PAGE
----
The science of genomics is at the beginning of a new era of innovation. The rapidly declining cost of gene sequencing is making huge amounts of genetic data available, and the full power of information technology is being applied to vastly speed up the process of analyzing these data to discover how genes determine traits or mutate to cause disease. Armed with this information, scientists and companies are developing new techniques to directly write DNA and insert it into cells, building custom organisms and developing new drugs to treat cancer and other diseases. Over the coming decade, next-generation genomics technology could power rapid acceleration in the field of biology and further alter health care. Desktop gene-sequencing machines are not far off, potentially making gene sequencing part of every doctor’s diagnostic routine.
Longer term, these advances could lead to radical new possibilities, including fully tailoring or enhancing organisms (including humans) by precisely manipulating genes. This could lead to novel disease treatments and new types of genetically engineered products (such as genetically engineered biofuels), while enabling the nascent field of synthetic biology—designing DNA from scratch to produce desired traits.
The potential economic impact of next-generation gene sequencing in the applications that we have sized in health care, agriculture, and the production of substances such as biofuels could be $700 billion to $1.6 trillion a year by 2025. About 80 percent of this potential value would be realized through extending and enhancing lives through faster disease detection, more precise diagnoses, new drugs, and more tailored disease treatments (customized both to the patient and to the disease). In agriculture, analyzing plant genomes could lead to more advanced genetically modified (GM) crops and further optimize the process of farming by tailoring growing conditions and farming processes to a seed’s genetic characteristics. Furthermore, it may be possible to create high-value substances such as biofuels by modifying simple organisms such as E. coli bacteria. Easy access to gene-sequencing machines could not only put powerful genetic technology in the hands of researchers and physicians, but could also create a global community of co-creators that might advance biotechnology in unforeseeable ways, as hobbyists propelled the microcomputer revolution.
The technical challenges inherent in next-wave genetic engineering technology are great but may be less formidable than the social, ethical, and regulatory concerns it may generate. While this technology has the potential to create huge benefits for society, it comes with an equally impressive set of risks. Genetically modified organisms could interfere with natural ecosystems, with potentially disastrous results including loss of species and habitats. Genomic technology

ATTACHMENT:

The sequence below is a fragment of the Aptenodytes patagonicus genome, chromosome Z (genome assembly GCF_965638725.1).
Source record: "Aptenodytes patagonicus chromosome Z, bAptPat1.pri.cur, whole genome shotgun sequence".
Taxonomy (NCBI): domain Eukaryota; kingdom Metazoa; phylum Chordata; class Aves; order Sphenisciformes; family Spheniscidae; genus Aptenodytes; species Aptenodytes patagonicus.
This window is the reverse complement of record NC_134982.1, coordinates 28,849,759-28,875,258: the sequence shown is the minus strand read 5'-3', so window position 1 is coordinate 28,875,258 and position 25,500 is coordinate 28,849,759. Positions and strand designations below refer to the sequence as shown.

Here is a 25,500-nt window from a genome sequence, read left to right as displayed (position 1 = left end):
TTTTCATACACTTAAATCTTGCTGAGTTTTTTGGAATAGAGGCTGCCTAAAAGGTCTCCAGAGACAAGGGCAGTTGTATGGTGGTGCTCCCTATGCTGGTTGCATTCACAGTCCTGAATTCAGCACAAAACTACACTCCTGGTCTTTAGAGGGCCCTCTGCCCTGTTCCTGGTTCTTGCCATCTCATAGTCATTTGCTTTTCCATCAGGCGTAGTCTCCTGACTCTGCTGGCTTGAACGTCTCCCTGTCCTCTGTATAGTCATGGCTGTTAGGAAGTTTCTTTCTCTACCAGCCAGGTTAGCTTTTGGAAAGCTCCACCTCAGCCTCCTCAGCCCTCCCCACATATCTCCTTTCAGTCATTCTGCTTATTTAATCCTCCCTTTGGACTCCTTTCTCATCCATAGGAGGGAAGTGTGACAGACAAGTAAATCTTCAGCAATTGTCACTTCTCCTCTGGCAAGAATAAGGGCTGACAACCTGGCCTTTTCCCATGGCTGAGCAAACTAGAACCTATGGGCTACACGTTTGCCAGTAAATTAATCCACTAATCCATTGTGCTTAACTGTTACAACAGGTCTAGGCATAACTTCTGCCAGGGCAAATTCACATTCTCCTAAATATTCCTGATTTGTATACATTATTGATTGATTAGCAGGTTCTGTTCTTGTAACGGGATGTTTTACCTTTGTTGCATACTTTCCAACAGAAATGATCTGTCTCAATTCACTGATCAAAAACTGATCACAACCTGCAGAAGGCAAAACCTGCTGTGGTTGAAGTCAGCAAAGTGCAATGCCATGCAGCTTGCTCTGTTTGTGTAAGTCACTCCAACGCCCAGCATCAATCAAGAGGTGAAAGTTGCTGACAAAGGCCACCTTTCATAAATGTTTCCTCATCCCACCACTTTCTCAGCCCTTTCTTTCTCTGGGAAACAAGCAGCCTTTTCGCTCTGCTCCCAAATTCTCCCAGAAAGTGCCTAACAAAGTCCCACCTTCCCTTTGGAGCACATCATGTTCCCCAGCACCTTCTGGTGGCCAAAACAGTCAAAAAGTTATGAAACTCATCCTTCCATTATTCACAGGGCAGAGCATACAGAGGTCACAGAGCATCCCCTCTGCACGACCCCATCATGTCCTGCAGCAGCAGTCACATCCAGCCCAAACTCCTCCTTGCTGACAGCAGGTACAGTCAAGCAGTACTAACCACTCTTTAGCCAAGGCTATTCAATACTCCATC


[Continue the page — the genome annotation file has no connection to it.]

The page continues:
raises privacy and security concerns related to the potential theft or misuse of personal genetic information stored on computers. And while the potential for widespread access to sequencing and, eventually, DNA synthesis technology will create opportunities for innovators, it also raises the specter of bioterrorism.Moreover, this technology could well unfold in a regulatory vacuum: governments have yet to address major questions concerning who should own genetic
information, what it can be used for, and who should have access to next generation
Next-generation genomics can be described as the combination of next-generation sequencing technologies, big data analytics, and technologies with the ability to modify organisms, which include both recombinant techniques and DNA synthesis (that is, synthetic biology). Next-generation sequencing represents newer, lower-cost methods for sequencing—or decoding—DNA. It encompasses the second- and third-generation sequencing systems now coming into widespread use, both of which can sequence many different parts of a genome in parallel.
The rate of improvement in gene-sequencing technology over the past decade has been astonishing. When the first human genome was sequenced in 2003, it cost nearly $3 billion and took 13 years of work by teams of scientists from all over the world collaborating on the Human Genome Project. Now a $1,000 sequencing machine could soon be available that will be able to sequence a human genome in a few hours. In fact, over the past decade, the rate of improvement in sequencing speed has exceeded Moore’s law, the famously fast rate of performance improvement achieved by computer processors. This improvement in performance has been achieved by creating highly parallel systems that can sequence millions of DNA base pairs in a very short time. As the DNA is read, the process generates massive data, which are passed on to powerful computers for decoding. Thus, progress in genomics and computing speed are evolving in tandem—a development that has been referred to as “wet” science meeting “dry” science.
This advance in DNA sequencing speed (along with simultaneous reductions in cost) promises to accelerate the process of biological discovery. Historically, biological research has relied largely on hypothesis-driven, trial-and-error testing. This approach is very time-consuming and difficult, so scientists’ understanding of which genes drive specific outcomes (such as diseases) remains very limited. With growing access to large samples of fully sequenced genomes, researchers can employ more broad-based methods, performing correlation analysis on big data sets of sequenced genomes together with patient data, and testing combinations of genes, diseases, and organism characteristics to determine which genes drive which outcomes. These big data experiments can include data on genealogy, clinical studies, and any other statistics that could help link genotype (DNA) to phenotype (organism characteristics or behavior). Armed with this information, it could be possible to better identify and diagnose people at high risk for conditions such as heart disease or diabetes, allowing earlier, more effective intervention.
Next-generation sequencing also makes personalized medicine possible. Individual patients possess unique genomes and can be affected differently by the same disease or therapy. The ability to genetically sequence all patients, along with the viruses, bacteria, and cancers that affect them, can allow for better matching of therapy to the patient. Sequencing can also help physicians understand whether a set of symptoms currently treated as a single disease is, in fact, caused by multiple factors.